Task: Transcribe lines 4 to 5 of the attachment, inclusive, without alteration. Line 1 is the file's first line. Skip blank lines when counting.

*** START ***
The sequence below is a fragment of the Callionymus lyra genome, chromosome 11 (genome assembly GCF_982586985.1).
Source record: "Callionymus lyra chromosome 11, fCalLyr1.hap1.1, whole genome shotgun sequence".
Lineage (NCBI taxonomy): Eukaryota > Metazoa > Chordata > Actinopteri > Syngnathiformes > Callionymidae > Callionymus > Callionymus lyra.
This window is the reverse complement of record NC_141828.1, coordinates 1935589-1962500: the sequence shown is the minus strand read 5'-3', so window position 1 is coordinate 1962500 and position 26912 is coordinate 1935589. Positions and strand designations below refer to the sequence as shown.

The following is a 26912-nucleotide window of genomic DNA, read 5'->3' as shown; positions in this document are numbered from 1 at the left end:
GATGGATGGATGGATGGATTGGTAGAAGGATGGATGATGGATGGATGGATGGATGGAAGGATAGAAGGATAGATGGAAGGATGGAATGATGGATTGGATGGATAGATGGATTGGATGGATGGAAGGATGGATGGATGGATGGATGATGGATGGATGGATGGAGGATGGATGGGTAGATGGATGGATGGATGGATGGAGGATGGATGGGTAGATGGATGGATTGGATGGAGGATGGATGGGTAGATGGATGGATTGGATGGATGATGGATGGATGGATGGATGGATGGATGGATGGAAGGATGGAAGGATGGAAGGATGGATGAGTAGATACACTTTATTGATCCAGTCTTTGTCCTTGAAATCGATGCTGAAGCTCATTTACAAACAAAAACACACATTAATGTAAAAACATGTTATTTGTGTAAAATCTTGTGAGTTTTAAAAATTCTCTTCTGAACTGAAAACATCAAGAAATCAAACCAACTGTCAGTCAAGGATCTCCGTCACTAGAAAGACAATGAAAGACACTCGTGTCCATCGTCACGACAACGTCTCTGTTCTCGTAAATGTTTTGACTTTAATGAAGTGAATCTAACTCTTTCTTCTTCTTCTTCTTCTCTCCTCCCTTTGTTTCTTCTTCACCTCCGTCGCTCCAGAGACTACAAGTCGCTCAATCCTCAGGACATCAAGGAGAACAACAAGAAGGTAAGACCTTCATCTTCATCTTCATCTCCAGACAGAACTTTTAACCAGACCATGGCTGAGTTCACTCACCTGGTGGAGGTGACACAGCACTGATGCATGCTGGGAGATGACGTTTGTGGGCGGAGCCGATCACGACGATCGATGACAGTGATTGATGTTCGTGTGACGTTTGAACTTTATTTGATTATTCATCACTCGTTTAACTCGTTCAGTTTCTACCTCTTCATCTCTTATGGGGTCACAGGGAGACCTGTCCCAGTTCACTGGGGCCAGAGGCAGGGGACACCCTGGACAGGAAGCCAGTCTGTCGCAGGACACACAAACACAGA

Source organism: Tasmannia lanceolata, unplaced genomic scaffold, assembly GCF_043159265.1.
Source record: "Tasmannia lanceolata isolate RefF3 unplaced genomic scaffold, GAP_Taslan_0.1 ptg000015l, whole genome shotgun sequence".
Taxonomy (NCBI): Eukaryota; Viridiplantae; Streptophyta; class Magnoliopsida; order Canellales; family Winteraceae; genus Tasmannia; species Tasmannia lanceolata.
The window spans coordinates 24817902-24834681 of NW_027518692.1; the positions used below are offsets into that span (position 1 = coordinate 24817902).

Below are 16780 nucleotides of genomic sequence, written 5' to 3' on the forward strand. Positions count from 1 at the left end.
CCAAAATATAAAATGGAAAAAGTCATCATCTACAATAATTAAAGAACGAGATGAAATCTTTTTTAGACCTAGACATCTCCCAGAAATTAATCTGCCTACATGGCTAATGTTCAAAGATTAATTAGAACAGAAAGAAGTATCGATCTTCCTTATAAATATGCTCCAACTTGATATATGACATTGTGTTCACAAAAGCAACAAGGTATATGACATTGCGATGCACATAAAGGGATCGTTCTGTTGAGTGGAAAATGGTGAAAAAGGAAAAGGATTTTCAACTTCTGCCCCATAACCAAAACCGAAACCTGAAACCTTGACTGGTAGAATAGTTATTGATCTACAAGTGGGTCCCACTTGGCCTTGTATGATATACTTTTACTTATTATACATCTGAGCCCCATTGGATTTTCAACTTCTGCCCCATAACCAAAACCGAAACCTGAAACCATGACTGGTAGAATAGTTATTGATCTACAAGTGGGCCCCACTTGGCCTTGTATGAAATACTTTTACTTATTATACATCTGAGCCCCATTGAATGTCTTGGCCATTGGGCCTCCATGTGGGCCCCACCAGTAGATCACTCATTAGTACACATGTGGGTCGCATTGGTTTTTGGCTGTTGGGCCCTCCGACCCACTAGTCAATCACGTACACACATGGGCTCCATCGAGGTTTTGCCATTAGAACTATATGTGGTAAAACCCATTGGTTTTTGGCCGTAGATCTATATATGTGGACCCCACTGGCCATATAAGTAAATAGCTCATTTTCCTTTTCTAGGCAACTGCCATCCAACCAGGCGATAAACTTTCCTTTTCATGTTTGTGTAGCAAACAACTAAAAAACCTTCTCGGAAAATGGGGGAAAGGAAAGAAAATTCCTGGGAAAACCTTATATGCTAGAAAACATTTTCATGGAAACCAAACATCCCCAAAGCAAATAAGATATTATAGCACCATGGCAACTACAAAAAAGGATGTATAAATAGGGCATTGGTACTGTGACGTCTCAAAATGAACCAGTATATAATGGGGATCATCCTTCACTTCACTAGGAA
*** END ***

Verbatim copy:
This window is the reverse complement of record NC_141828.1, coordinates 1935589-1962500: the sequence shown is the minus strand read 5'-3', so window position 1 is coordinate 1962500 and position 26912 is coordinate 1935589. Positions and strand designations below refer to the sequence as shown.

The following is a 26912-nucleotide window of genomic DNA, read 5'->3' as shown; positions in this document are numbered from 1 at the left end: